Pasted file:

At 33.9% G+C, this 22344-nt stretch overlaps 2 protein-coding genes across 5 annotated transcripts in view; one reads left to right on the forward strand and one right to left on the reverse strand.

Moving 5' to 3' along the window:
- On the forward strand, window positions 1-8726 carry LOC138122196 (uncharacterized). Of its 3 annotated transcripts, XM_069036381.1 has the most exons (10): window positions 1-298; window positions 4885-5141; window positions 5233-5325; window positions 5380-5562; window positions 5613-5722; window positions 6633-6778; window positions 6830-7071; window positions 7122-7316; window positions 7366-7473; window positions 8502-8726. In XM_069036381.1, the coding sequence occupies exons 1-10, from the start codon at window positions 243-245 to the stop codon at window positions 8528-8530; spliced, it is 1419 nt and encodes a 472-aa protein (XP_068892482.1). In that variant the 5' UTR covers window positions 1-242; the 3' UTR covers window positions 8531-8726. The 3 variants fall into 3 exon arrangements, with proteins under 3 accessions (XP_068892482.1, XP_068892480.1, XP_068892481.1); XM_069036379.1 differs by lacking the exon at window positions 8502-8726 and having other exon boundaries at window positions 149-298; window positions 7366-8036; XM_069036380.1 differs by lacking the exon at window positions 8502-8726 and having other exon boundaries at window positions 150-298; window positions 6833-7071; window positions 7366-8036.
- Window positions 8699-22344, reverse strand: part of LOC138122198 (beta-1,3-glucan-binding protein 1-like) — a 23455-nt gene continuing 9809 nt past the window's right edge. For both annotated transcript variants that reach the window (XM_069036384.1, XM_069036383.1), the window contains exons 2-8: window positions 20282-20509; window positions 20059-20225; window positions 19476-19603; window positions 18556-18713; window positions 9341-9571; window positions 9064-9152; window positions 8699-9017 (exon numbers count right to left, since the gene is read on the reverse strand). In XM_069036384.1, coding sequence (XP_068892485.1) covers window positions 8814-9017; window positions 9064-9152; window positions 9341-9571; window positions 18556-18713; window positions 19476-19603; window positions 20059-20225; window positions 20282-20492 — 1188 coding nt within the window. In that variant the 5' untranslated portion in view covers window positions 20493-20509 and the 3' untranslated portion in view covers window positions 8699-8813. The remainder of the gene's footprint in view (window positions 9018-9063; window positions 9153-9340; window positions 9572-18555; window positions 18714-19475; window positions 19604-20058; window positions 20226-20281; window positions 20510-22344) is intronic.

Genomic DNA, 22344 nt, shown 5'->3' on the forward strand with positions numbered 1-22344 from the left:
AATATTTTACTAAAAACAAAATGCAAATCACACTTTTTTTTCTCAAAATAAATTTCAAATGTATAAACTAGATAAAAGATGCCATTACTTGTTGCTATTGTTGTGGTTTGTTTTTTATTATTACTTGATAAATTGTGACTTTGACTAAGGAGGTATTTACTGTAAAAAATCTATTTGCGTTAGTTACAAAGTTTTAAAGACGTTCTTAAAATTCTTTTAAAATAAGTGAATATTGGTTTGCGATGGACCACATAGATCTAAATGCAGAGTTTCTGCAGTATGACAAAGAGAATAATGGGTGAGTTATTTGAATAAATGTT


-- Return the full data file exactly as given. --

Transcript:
At 33.9% G+C, this 22344-nt stretch overlaps 2 protein-coding genes across 5 annotated transcripts in view; one reads left to right on the forward strand and one right to left on the reverse strand.

Moving 5' to 3' along the window:
- On the forward strand, window positions 1-8726 carry LOC138122196 (uncharacterized). Of its 3 annotated transcripts, XM_069036381.1 has the most exons (10): window positions 1-298; window positions 4885-5141; window positions 5233-5325; window positions 5380-5562; window positions 5613-5722; window positions 6633-6778; window positions 6830-7071; window positions 7122-7316; window positions 7366-7473; window positions 8502-8726. In XM_069036381.1, the coding sequence occupies exons 1-10, from the start codon at window positions 243-245 to the stop codon at window positions 8528-8530; spliced, it is 1419 nt and encodes a 472-aa protein (XP_068892482.1). In that variant the 5' UTR covers window positions 1-242; the 3' UTR covers window positions 8531-8726. The 3 variants fall into 3 exon arrangements, with proteins under 3 accessions (XP_068892482.1, XP_068892480.1, XP_068892481.1); XM_069036379.1 differs by lacking the exon at window positions 8502-8726 and having other exon boundaries at window positions 149-298; window positions 7366-8036; XM_069036380.1 differs by lacking the exon at window positions 8502-8726 and having other exon boundaries at window positions 150-298; window positions 6833-7071; window positions 7366-8036.
- Window positions 8699-22344, reverse strand: part of LOC138122198 (beta-1,3-glucan-binding protein 1-like) — a 23455-nt gene continuing 9809 nt past the window's right edge. For both annotated transcript variants that reach the window (XM_069036384.1, XM_069036383.1), the window contains exons 2-8: window positions 20282-20509; window positions 20059-20225; window positions 19476-19603; window positions 18556-18713; window positions 9341-9571; window positions 9064-9152; window positions 8699-9017 (exon numbers count right to left, since the gene is read on the reverse strand). In XM_069036384.1, coding sequence (XP_068892485.1) covers window positions 8814-9017; window positions 9064-9152; window positions 9341-9571; window positions 18556-18713; window positions 19476-19603; window positions 20059-20225; window positions 20282-20492 — 1188 coding nt within the window. In that variant the 5' untranslated portion in view covers window positions 20493-20509 and the 3' untranslated portion in view covers window positions 8699-8813. The remainder of the gene's footprint in view (window positions 9018-9063; window positions 9153-9340; window positions 9572-18555; window positions 18714-19475; window positions 19604-20058; window positions 20226-20281; window positions 20510-22344) is intronic.

Genomic DNA, 22344 nt, shown 5'->3' on the forward strand with positions numbered 1-22344 from the left:
AATATTTTACTAAAAACAAAATGCAAATCACACTTTTTTTTCTCAAAATAAATTTCAAATGTATAAACTAGATAAAAGATGCCATTACTTGTTGCTATTGTTGTGGTTTGTTTTTTATTATTACTTGATAAATTGTGACTTTGACTAAGGAGGTATTTACTGTAAAAAATCTATTTGCGTTAGTTACAAAGTTTTAAAGACGTTCTTAAAATTCTTTTAAAATAAGTGAATATTGGTTTGCGATGGACCACATAGATCTAAATGCAGAGTTTCTGCAGTATGACAAAGAGAATAATGGGTGAGTTATTTGAATAAATGTT